In the meantime, we have refused to understand the attacks of 9-11, as well as the wars in Iraq and Afghanistan - not to mention much that has preceded those events in America's growing involvement in the Middle East since the 1970s - as further expansion of, and evidence for, our age of resource wars over a diminishing pool of that most essential source of the industrial age - petroleum. It is not tantamount to the heresy of "blaming the victim" to note a fact that is rarely commented upon about the rise of Osama bin Laden, preferring as we do simply to understand him as an incomprehensible, mad, fanatic: he was one of a wave of "fundamentalists" whose main complaint was the presence of Western, and especially American, troops in "Mecca." That presence was the result of the invitation of the House of Saud dating back to the 1940s, when a cozy bedfellowship created by Saudi need for Western scientific prowess and Western need for Saudi oil fostered an unholy alliance that led most recently to an American president bowing to a desert sheikh. While bin Laden's response to this perceived incursion of the "infidel" into holy land was heinous and despicable, the truth is that we have been the main party in supporting a deeply pathological political and economic system throughout the Middle East, all in the name of securing "oil markets." Yet, we remain "shocked, shocked," that we are hated especially in this part of the globe. In the meantime, our smartest people tell us the solution to this geo-political struggle is "interreligious dialogue."
It goes without saying that, for all of our "support for the troops," we will be willing to deploy them everywhere, anywhere, and for any length of time, as long as we can put cheap gas into our weed whackers.
The golden thread that runs through our response to 9-11 is how little has changed, especially considering our incapacity to subject our actions to probing and even discomfiting scrutiny. Above all, we are unwilling to question the obscenity of our blithe consumption, our foundational economic reliance upon usury, our addiction to irony and distraction, and our unswerving capacity to discount the effects of our current actions upon future generations. Can we really believe that future generations will not look back upon our era with disbelief, astonishment, and even horror?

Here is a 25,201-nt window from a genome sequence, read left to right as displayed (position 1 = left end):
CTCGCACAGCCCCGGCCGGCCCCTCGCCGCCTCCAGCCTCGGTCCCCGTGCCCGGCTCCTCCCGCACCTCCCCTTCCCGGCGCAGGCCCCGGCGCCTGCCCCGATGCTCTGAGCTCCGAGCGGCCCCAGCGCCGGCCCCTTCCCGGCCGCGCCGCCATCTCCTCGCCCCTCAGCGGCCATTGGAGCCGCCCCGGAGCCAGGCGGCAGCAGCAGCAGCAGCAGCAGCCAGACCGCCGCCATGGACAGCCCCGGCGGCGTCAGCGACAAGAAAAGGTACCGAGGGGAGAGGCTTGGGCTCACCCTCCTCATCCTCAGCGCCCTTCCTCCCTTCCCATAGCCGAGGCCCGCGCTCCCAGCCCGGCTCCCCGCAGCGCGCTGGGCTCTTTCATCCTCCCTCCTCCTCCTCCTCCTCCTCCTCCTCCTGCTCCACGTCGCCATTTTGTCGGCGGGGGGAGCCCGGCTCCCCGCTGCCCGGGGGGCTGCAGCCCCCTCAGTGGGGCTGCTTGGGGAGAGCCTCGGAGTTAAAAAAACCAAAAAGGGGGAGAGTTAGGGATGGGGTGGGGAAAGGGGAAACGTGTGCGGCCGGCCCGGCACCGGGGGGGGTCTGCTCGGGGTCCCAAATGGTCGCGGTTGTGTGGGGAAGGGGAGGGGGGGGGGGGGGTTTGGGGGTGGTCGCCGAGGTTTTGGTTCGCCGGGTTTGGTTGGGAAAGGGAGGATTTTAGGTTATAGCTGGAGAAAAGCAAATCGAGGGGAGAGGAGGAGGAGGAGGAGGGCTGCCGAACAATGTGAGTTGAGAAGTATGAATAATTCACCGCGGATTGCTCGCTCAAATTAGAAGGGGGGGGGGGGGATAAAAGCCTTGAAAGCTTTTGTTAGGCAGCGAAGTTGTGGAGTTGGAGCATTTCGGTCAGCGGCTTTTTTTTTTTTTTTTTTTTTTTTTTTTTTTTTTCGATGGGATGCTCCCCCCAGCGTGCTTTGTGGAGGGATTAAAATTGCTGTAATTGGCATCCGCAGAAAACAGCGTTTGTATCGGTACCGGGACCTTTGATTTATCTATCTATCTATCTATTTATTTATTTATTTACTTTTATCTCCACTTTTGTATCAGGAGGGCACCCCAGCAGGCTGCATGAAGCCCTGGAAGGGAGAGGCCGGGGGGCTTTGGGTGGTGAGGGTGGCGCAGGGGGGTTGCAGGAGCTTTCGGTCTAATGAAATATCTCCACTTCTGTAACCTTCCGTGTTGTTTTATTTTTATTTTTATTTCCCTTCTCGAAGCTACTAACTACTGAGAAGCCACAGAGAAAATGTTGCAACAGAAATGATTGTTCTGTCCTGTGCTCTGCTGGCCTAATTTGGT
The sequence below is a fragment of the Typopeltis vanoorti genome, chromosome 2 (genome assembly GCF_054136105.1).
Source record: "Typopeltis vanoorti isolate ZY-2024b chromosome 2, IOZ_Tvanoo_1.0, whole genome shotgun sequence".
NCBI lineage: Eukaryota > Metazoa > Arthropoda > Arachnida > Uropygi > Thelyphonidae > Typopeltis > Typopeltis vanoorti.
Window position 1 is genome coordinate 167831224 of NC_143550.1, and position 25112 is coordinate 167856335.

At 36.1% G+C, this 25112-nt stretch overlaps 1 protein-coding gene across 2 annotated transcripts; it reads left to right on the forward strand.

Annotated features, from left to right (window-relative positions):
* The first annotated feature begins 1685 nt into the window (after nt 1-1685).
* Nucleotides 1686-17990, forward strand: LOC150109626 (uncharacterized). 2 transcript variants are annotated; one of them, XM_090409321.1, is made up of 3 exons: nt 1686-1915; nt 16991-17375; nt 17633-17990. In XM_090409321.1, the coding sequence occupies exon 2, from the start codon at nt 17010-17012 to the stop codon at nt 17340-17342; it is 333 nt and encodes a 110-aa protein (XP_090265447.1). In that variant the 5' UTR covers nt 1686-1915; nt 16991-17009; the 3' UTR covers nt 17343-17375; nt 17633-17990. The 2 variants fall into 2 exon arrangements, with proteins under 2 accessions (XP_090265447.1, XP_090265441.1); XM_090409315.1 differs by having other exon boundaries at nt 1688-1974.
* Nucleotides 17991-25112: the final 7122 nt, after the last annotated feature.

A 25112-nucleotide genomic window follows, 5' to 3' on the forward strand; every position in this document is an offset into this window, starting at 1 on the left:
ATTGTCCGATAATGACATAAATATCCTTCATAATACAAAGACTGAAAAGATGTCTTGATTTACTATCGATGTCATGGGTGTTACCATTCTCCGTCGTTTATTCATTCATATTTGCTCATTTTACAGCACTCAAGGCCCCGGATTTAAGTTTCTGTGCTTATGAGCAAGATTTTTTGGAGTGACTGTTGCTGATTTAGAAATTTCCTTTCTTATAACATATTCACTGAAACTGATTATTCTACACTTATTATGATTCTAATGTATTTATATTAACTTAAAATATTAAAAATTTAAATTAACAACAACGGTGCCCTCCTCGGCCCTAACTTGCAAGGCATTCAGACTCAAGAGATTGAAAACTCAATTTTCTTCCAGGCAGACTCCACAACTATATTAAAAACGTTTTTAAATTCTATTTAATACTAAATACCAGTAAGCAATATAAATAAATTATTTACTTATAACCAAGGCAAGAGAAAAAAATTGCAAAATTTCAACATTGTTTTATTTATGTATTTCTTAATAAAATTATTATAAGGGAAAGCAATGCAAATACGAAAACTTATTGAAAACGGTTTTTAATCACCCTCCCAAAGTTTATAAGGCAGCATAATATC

9-11 was a lost moment to gain a clearer national self-understanding, but we have instead embraced a national ethic of self-deception. A decade later we are nearly in ruins. We have wrecked our economy through our failure to exercise prudent and responsible "household management" - the Greek roots of the word "economy." We have wrecked our political system through our failure to see clearly what even (or only?) Sarah Palin was willing to pronounce recently - that we have lost the Republic and have gained an oligarchy. We have wrecked our primary educational institutions in the name of "self-esteem" and "no child left behind"; we have dismantled our vaunted liberal arts inheritance once aimed at teaching limits, character, and virtue, for the utilitarian ambitions of "assessment," job-preparation and STEM. We have wrecked our moral ecology with our willingness to trade vibrant local cultures in which families and communities might flourish, for a global profit-making anti-culture of distraction based largely upon pornography and violence. We have wrecked our physical ecology for the inconvenience of not having to live within ten miles of a market and the convenience of not having to wash the dishes.
Much of the greatest damage in all these spheres of life has occurred in the decade since 9-11. So perhaps I'm wrong - everything has changed. But it has changed because we have not.